This is an awkward question, because food is about so much more than chemical interplay on the tongue, and how molecules decay over time. If all we cared about was getting proper nutrition, we would swallow a handful of pills each day which contained the nutrients we need, washed down with a shake containing bulkier elements like proteins and carbs. If all we cared about was taste, we would construct artificial foods with perfectly synthesized flavor profiles. (I'm guessing we'd wrap our perfect mix of nutrients into beverages, if flavor was the goal. After all, we already do have a host of artificial flavored sodas and such out there.)

But food is about so much more than that. Presentation makes food look engaging. Textures and smells have a huge impact on whether you find a food enjoyable. Wine glasses clink (particularly when toasting) to engage your hearing. The ceremony around uncorking a bottle creates a definite atmosphere which will color your perception of a meal, even down to how dishes taste. So, as easy as it may be to find links to articles about bottle seals and preventing air exchange, that is by no means the sum of the flavor in a bottle of wine. And anyone with experience of different dining environments, who enjoys uncorking a bottle, will find much changed in the flavor by the change from a cork to a screw-top. Yes, it's psychological. But really "flavor" is about how chemical impulses from your senses are interpreted by the brain; all flavor is psychological. And all of your senses work together; it's never about a simple signal from one sense.

Now, all that said, if you are NOT steeped in wine tradition, you likely will enjoy a glass of wine from a screw-top bottle perfectly fine. The fluid will be preserved at least as well, and if the only thing which changed in your meal was the un-corking became an un-screwing, a non-connoisseur probably wouldn't even notice. (Except all your "wine snob" friends will have a new topic for the next 20 minutes.) In wines produced to be consumed within 5-10 years, I highly doubt there is any worthwhile difference between any sealing method. And I doubt any of the wine collectors have allowed screw-top bottles into their collections yet, so we're still hundreds of years shy of long-term storage data.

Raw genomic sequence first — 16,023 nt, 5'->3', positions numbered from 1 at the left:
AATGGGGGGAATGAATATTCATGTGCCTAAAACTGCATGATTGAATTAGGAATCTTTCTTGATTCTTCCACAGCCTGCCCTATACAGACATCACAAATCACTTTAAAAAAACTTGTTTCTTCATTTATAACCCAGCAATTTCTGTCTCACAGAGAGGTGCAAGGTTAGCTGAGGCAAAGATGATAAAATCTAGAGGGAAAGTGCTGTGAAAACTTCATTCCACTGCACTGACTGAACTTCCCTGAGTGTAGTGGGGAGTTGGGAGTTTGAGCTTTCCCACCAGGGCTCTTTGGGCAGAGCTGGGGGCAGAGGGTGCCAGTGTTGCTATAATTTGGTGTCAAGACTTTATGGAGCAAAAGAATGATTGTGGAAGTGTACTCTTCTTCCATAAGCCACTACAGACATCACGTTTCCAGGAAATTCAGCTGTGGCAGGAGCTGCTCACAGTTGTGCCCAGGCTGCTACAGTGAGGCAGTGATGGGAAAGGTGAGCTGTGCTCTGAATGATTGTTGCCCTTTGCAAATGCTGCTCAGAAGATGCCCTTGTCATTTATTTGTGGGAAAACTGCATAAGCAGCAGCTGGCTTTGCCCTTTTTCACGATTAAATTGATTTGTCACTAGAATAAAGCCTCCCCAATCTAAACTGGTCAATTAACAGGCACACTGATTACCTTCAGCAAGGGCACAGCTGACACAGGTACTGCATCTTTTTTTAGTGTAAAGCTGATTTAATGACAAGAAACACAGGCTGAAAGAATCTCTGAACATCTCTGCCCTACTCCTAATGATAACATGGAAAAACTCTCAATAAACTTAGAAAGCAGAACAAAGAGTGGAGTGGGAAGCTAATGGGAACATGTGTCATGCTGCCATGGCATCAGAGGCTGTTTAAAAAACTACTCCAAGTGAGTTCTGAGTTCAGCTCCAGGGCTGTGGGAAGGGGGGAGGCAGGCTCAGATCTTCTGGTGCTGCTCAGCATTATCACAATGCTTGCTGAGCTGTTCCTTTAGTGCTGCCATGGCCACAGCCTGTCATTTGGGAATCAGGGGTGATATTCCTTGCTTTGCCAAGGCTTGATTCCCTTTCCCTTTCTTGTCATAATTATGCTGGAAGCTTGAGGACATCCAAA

I'll add that I had heard the common idea that cork is a depleting resource. This is often mentioned as a reason for the shift from corks to other closures in wine. I tried to Google this, and found several discussions (on semi-public forums, so I'll leave research to the reader rather than provide links) about this being a myth, and the shift being caused by a desire to prevent contaminants from getting into wine. So, it seems bottlers feel cork is a poor choice for wine.

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+1, except last paragraph. –  MissesBrown Aug 6 '12 at 22:26
    
I realize that you're trying to make a point about presentation, but I think you're off-base in your first paragraph. No combination of pills is going to provide adequate nutrition, and we already have plenty of "artificial foods with perfectly synthesized flavor profiles" (pick up just about anything in the snack food aisle). Presentation certainly does play a role - one which clearly applies to wine - but that is a direct result of prior conditioning and is precisely the issue that the OP was trying to take out of the equation. And it's also why wine tastings are usually blind. –  Aaronut Aug 6 '12 at 22:30
    
@MissesBrown laugh I wasn't particularly comfortable tacking on my personal opinions, but after several paragraphs, some form of "conclusion" felt proper. But it's easily removed, especially as I don't think it added anything to my answer. –  Scivitri Aug 7 '12 at 2:26
    
@Aaronut The different perspectives I've seen from people about how wine should be stored, presented, served, etc. lend me to the conclusion there are at least as many viewpoints as there are wine drinkers. It's a massive discussion, which is impossible to distill into a few sparse paragraphs. I wanted to touch on enough of the other perspectives to help readers see some of the broader question. I do believe there is much more to food than the ingredients. I'm not particular to the "cork only" viewpoint, but I know lots of people who are. –  Scivitri Aug 7 '12 at 2:27